Currently I’m seconded to United Grain Corporation on the US West Coast. United Grain is a 100% subsidiary of Mitsui. It purchases wheat, soybeans and corn for export to Asia. Japan is our biggest market, followed by China, the Philippines, Korea and Thailand. United Grain is actually one of the biggest exporters in the Pacific Northwest.
I’ve only been here for six months, but every day comes with a new challenge. There’ve been Mitsui people here before at the executive level, but I’m the first Japanese to be part of a regular 12-person merchandising team, working shoulder-to-shoulder with everyone else. The structure here is very flat. I can easily discuss things with my colleagues or just knock on the boss’s door if I want to talk to him. Things are informal and quick-moving. You can go from discussion to action without lots of meetings and a drawn-out approval process.
The reason I’m at United Grain is to help broaden the company’s functions. Until now, United Grain has primarily been a logistics company. It bought grain from farmers inland, transported it by train to the coast and loaded it onto ships. Mitsui took care of everything after that-chartering the ships, selling the grain. The dividing lines were clear.
Recently though, Mitsui’s food business is evolving. We’re building a presence at every stage-upstream, midstream and downstream. As part of that, United Grain intends to expand its scope and take over some of the functions that Mitsui currently handles on its behalf. In future, United Grain will deal directly with customers, getting closer to the consumer end of things. The company should be able to provide products and services that more precisely reflect customer needs as a result.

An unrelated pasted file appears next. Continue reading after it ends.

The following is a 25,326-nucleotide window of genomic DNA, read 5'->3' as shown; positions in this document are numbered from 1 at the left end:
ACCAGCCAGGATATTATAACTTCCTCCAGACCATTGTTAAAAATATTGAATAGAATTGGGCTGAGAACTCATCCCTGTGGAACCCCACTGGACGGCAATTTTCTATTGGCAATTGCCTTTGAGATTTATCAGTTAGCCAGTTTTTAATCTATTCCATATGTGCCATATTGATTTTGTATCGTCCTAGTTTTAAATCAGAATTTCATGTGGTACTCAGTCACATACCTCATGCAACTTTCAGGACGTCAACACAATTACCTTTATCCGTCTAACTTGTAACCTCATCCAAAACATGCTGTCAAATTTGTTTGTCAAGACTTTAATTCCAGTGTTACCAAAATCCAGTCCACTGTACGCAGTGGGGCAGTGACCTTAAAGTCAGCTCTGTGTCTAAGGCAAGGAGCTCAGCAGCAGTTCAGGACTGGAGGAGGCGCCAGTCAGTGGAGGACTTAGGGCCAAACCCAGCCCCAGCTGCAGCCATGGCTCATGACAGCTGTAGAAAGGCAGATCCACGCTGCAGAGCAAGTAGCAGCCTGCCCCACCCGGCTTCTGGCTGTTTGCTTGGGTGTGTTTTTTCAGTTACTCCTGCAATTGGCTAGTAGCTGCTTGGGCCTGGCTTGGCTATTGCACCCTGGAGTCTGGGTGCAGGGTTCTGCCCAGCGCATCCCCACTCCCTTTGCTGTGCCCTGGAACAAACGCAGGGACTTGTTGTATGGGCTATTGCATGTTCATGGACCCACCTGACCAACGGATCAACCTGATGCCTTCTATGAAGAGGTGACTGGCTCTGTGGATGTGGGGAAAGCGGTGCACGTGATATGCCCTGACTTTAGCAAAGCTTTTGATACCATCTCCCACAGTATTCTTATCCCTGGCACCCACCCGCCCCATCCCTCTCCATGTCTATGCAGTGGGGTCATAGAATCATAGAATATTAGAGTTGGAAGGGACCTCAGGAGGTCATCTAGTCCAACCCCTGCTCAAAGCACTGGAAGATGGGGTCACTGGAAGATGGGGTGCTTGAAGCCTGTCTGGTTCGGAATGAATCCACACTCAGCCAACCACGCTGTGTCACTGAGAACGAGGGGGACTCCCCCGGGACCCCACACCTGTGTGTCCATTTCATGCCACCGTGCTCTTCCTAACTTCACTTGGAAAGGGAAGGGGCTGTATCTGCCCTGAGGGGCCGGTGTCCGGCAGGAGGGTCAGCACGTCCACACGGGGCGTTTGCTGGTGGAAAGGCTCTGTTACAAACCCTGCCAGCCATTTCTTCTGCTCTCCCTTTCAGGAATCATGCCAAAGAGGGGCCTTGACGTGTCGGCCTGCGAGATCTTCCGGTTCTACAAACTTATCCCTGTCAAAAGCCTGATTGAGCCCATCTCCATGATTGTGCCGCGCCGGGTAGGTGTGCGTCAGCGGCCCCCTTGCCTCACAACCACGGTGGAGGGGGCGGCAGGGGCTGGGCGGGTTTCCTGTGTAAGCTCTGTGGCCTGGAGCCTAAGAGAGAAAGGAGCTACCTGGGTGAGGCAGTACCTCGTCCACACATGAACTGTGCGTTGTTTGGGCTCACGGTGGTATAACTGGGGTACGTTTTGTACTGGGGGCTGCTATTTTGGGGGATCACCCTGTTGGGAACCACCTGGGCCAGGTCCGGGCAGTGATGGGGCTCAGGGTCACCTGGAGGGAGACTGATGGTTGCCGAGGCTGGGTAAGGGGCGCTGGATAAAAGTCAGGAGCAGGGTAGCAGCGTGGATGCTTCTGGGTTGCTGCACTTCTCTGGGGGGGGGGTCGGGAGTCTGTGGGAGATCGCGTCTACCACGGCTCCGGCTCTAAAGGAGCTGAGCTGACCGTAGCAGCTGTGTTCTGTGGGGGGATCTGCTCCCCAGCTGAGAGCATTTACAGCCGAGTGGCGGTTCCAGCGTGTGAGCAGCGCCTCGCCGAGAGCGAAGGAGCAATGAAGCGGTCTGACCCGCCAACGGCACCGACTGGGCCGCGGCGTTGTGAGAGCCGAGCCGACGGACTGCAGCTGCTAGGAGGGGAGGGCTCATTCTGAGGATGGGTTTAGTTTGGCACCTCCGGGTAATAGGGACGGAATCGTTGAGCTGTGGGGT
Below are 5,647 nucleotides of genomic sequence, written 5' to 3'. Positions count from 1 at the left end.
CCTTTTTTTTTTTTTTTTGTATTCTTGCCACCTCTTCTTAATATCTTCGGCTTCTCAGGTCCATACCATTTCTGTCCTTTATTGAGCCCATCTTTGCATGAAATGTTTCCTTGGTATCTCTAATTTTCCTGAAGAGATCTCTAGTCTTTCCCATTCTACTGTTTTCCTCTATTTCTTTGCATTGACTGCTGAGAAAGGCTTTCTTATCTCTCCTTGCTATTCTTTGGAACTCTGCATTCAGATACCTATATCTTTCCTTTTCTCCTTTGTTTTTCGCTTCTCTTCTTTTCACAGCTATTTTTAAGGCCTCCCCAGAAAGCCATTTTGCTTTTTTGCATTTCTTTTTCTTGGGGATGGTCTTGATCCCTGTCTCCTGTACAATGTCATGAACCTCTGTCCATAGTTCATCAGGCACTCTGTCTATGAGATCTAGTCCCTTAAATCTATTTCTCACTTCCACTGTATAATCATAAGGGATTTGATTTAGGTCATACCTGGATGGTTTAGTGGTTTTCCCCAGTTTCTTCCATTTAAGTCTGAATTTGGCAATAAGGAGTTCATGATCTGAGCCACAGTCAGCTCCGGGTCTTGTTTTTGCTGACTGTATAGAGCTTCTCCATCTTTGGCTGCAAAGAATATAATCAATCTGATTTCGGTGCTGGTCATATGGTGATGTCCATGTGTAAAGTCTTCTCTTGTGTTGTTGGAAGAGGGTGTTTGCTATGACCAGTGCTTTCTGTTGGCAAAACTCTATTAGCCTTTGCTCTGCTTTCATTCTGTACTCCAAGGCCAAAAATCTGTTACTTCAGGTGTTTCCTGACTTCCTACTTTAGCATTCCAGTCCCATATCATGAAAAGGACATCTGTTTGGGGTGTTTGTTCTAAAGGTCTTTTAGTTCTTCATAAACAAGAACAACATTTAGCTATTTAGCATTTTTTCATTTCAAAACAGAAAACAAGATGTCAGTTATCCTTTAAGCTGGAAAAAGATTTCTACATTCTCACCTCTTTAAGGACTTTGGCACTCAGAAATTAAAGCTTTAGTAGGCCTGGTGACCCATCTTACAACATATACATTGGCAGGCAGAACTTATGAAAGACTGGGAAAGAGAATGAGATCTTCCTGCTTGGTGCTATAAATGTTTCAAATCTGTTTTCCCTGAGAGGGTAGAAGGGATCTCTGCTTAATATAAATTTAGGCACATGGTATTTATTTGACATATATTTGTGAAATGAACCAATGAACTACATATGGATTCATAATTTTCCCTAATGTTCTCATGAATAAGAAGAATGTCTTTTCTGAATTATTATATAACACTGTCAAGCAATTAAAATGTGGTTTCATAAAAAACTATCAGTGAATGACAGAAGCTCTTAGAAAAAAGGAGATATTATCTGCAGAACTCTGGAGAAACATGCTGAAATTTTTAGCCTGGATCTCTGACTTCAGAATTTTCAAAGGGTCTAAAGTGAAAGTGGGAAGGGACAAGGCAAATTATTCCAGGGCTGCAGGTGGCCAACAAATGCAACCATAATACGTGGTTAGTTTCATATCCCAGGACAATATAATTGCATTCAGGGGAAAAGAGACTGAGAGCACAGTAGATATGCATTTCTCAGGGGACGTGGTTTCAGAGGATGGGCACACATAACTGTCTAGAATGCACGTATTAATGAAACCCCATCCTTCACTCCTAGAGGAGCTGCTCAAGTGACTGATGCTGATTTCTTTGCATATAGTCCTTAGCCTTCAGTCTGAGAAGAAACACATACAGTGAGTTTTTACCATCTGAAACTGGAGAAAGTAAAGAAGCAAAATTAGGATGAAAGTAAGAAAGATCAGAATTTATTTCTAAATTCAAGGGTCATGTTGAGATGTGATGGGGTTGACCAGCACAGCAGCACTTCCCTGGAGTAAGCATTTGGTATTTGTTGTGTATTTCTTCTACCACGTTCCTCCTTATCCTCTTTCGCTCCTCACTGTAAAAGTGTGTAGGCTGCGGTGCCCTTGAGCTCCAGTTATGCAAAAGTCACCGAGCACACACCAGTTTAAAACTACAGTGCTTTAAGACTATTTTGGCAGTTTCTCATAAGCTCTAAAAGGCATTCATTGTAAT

We’re already making progress. For example, my team recently concluded the company’s first-ever direct deal with a Chinese customer. I flew to China together with some of my American colleagues. We met the potential customer, negotiated the contract, chartered the vessel and arranged for the unloading of the cargo. United Grain had never managed the end-to-end process before in its almost 50-year history. In the long term, my job is to build a team that can perform all these functions as a matter of routine.